Moving from a city of 8 million people to this big-little area of 300,000 where I live now was a huge undertaking in 2007. The occasion was marrying my Intended Beloved, Steve. The leap of faith required to do so was tremendous: almost everything in my life changed that year including those related to the death of my Mom in March. The process of grieving then leaping off into a new direction was downright painful at times. And now 15 years later can I still say that embracing Steve during the same year was one of the better decisions of my life. The Lord has blessed me so much by my beloved Stevers!
You could say that my story is like taking an aerial photo in a Piper Archer. The reality for me is that down on the ground, the highs and the lows are one dastardly beast to navigate at times. I lose a couple of days per week to a sickness that started in 2011, then rally, or rather scramble, to put my life in order on the rest of them. The stuff of life still needs to be done even when battling a serious illness. Steve does what he can to help me out, especially when I am in a crisis, but he can’t do everything. Nor would I want him to do so. A little more maybe, but not everything! We have learned the value of compartmentalization: setting aside the challenges of a given day when we need to focus on a more important task together. For example, when my care needs are significant, we cannot bemoan our latest disconnect or household repair even if it’s a painful or expensive one. Steve is the only one who can bring me a rescue remedy when I am frozen in a convulsive episode. He is gracious towards me at these times and for this I am exceedingly grateful.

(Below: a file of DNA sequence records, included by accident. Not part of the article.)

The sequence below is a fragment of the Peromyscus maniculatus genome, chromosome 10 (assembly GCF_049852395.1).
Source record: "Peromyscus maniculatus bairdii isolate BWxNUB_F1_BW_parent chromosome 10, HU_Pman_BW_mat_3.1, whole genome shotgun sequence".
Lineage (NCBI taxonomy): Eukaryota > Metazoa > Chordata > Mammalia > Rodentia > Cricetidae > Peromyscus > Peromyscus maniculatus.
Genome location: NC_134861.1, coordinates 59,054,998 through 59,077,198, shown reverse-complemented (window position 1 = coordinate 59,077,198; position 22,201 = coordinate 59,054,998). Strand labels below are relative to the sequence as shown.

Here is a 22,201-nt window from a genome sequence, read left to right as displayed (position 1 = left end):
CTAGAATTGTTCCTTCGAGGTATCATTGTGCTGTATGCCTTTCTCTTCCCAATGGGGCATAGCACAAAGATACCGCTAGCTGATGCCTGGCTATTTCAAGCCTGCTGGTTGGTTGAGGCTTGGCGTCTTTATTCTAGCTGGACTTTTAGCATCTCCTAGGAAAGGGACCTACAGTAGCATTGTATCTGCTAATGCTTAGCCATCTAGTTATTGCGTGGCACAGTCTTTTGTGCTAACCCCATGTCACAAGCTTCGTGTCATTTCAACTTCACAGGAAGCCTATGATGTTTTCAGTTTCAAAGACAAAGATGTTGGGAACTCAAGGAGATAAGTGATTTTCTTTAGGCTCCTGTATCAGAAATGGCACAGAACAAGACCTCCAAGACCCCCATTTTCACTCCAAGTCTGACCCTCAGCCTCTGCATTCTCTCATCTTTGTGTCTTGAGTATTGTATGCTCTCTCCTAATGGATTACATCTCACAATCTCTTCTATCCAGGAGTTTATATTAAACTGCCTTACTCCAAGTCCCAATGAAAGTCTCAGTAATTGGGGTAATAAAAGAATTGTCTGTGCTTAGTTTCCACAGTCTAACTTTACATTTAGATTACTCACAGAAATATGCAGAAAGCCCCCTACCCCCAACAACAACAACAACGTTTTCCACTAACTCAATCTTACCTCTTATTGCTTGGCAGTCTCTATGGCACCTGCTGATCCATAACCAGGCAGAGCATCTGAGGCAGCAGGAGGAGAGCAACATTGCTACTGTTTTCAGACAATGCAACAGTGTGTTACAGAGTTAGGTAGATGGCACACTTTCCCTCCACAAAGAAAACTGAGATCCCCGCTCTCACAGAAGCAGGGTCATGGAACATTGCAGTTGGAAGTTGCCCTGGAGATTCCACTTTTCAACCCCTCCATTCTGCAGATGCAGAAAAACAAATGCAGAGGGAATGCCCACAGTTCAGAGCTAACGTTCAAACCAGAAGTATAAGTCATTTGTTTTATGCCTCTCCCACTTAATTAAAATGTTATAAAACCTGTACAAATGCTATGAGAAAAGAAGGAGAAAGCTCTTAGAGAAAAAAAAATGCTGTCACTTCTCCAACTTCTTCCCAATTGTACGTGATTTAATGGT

Taking an aerial view of one’s life is helpful at times. Climb to 4,000 feet and sit away from the clouds, the storms of life while connected to the grandeur of the world in which we live. Dwell on the Lord’s goodness and His marvelous creation! Eventually we will land our plane back on earth but why rush things? The question becomes how to avoid crashing and burning or perhaps going crazy when the flight gets bumpy along the way. No worries! Whether climbing or descending into the various situations of our lives we must resist being bounced off-course by heated or cooled thermalic conversations, the cross-winds of life’s technical problems, static in our headset or bodily gear, and limited fuel energies. Not losing sight of the bigger picture is critical to managing these challenges. Not losing sight that the Lord our God is in charge of it all is critical to overcoming these challenges. He has a flight plan and will reveal it to us in due time for He IS the pilot in command!
It’s only with a longer view fixed on Jesus Christ that we will come to understand that what we may label as a detour is actually the best course after all. I need this reminder this evening. There was a nasty fire in the cockpit so-to-speak of our evening that was so bad, my co-pilot in life had to care for me like I was an invalid. I wept in between bites of food that were difficult to chew even cut in small pieces and fed to me with a spoon. I was that weak after yet another violent convulsive episode. The repairs and mold remediation going on in our home for the second time in 9 years somehow triggered the collapse. On one hand I grieved that this hell on earth was still with me, still with us. On the other hand, I was grateful that I had a choice of rescue remedies/treatment strategies plus a skilled caregiver who knew what to do to help me. These took many years, many “flight hours” to develop. Steve is an experienced and capable pilot. The episode lasted a couple of hours before I had the strength to safely get out of bed. By the grace of God I finally got to the bathroom. By my Lord’s power the nightmare ended.